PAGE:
Benjamin Studebaker

Yet Another Attempt to Make the World a Better Place by Writing Things

Tag: John Stuart Mill

What I Think in 2020

Now that the Bernie Sanders movement is comprehensively failing, it is time for those of us who supported it to take a step back and reflect. We can only learn from defeat if we are willing to be honest with ourselves and recognise it as such. This post is more autobiographical than most of what I run here. The aim is to do some hard introspection about how I came to support the Sanders movement and where its downfall leaves me, politically.

Read the rest of this entry »

Miguel Salazar Wants You to Think Marxism is Racist–But He Doesn’t Want to Own It

There’s a piece by Miguel Salazar in The New Republic that’s been doing the rounds for the last week or so. As a political theorist, I find it a very strange piece. Salazar seems to think historical materialism is racist but refuses to provide any arguments for this. When pushed, he maintains that he is simply reporting the views of people in and around DSA outlets. But this isn’t what his piece says–he very clearly portrays historical materialism and Marxism more generally as a “hardline”, fringe thing and then vaguely and non-specifically associates that position with racism.

Read the rest of this entry »

Kim Davis: When Civil Disobedience is Used for Evil

Kim Davis has just been released from prison. Davis is the infamous Rowan County, Kentucky clerk who refused to issue marriage licenses to gay couples. Clerks are elected (bizarrely, Davis was elected as a democrat), so Davis cannot be summarily fired. Instead, she was taken to court and ordered to issue the licenses. She appealed, but the Supreme Court refused to hear her appeal. She continued refusing to issue licenses anyway, and was jailed for five days for contempt of court. She vows to continue refusing to issue licenses. So far, Kentucky Attorney General Jack Conway (another democrat) has declined to appoint a special prosecutor to charge Davis with misconduct. When Davis was released from prison, she was greeted by throngs of supporters led by US Presidential candidate Mike Huckabee. Ted Cruz was also in attendance, but Huckabee’s people succeeded in marginalizing him. The reaction from people to this has been very interesting–nearly everyone is being a hypocrite about Kim Davis (including Kim Davis), on all sides.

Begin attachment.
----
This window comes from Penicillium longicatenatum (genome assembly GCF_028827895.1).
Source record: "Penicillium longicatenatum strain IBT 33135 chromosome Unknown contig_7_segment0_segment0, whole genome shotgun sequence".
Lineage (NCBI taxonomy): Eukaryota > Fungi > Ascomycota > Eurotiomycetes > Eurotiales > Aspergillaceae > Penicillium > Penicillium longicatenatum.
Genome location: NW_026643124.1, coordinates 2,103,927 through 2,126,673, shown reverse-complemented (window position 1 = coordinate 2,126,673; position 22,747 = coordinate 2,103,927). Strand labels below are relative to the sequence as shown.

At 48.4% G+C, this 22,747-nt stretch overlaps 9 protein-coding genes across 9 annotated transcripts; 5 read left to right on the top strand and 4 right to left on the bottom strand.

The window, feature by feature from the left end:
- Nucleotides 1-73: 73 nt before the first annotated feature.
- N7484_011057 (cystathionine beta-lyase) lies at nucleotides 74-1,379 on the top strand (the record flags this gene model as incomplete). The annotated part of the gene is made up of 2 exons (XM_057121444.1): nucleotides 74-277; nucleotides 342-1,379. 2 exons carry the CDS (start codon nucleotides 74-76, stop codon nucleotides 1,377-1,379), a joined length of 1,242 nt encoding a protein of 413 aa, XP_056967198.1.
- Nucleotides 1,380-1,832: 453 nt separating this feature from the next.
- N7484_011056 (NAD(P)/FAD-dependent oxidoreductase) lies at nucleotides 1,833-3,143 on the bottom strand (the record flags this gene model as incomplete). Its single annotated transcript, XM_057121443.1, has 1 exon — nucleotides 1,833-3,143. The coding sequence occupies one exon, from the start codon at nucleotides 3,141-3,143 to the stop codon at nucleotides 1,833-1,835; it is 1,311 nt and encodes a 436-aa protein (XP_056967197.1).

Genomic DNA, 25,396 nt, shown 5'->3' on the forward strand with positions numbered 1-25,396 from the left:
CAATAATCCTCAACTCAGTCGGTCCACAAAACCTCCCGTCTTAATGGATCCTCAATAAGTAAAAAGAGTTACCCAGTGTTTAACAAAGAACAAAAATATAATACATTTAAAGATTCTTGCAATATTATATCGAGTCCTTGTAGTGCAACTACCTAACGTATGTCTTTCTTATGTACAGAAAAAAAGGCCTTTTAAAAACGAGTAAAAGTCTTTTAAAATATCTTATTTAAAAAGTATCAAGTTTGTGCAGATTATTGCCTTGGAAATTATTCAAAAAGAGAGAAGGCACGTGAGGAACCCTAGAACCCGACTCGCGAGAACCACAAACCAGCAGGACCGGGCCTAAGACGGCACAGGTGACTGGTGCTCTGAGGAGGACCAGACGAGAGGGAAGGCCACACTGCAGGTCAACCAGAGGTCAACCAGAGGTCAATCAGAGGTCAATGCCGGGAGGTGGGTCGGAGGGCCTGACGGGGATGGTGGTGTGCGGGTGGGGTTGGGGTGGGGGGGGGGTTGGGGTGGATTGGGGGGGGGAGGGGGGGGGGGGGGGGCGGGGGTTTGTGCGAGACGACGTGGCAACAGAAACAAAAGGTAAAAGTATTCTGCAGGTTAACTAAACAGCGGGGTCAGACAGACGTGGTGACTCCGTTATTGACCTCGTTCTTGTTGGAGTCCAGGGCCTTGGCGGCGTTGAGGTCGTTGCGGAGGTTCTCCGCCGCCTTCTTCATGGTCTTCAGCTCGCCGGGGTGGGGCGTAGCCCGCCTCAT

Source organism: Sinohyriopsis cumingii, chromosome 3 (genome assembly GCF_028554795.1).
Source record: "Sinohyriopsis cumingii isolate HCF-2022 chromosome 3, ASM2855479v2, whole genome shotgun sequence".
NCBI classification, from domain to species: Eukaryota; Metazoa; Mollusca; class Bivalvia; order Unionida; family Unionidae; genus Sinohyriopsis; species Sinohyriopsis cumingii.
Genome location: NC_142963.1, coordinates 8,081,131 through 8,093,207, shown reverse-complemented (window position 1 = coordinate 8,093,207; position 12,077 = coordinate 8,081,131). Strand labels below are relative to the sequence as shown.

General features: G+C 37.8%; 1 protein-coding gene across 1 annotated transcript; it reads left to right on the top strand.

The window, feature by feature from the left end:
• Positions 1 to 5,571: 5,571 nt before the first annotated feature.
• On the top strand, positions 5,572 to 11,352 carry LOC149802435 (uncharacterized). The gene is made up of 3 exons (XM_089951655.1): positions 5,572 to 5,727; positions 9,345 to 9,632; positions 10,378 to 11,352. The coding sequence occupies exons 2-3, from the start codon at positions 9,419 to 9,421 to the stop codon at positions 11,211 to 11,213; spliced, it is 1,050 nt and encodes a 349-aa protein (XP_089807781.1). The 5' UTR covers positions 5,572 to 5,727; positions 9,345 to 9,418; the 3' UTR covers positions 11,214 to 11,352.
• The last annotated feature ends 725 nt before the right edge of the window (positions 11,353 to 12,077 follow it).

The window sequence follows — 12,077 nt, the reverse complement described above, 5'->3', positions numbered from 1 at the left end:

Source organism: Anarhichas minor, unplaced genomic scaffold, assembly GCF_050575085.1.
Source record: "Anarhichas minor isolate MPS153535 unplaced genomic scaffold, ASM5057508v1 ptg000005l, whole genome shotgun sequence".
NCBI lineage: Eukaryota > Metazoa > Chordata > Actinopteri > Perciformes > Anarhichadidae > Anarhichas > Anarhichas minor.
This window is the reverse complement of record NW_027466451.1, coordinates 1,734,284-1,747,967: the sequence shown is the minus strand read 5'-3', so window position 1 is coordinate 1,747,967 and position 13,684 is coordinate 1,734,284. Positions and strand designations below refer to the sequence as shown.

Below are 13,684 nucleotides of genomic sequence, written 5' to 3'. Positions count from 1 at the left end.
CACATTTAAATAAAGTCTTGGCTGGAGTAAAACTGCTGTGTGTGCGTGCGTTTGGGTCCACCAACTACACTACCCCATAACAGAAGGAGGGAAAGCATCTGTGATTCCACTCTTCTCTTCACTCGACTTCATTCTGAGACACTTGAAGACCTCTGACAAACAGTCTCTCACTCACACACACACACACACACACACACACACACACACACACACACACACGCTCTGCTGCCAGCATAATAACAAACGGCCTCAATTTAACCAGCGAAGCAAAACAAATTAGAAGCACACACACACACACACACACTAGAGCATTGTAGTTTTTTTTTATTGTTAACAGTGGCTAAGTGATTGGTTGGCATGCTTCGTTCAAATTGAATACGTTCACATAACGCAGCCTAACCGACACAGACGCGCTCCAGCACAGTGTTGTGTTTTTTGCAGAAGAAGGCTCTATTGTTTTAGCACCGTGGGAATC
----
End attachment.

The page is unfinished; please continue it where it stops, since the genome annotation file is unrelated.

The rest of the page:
Read the rest of this entry »

The Oklahoma Racism Scandal: Why It’s Wrong to Punish the Students

The University of Oklahoma was recently scandalized when footage emerged in which members of the fraternity Sigma Alpha Epsilon sang a revoltingly racist song:

This should make us think long and hard–how are young people acquiring racist beliefs? What are the social, economic, and environmental factors that lead young people to think negatively of other people based on their racial background? To what extent is wider society influenced by these same factors? How can we mitigate them and create a more fair and just society? But we’re not asking any of these questions. Instead, we’re going after the students and patting ourselves on the back for not being racist. That’s a mistake–here’s why.

Read the rest of this entry »

The Case for “Death with Dignity”

Brittany Maynard, a 29-year old newlywed, recently learned that she has terminal brain cancer. Brain cancer is an awful way to die–sufferers often experience morphine-resistant pain, personality changes, and loss cognitive and motor skills. So she decided to relocate to Oregon, one of 5 US states that has a “death with dignity” law, allowing people with terminal disease to commit assisted suicide. On November 1, she intends to kill herself. Should euthanasia be permitted? Under what circumstances might it be ethical? These are the questions I pursue today.

Read the rest of this entry »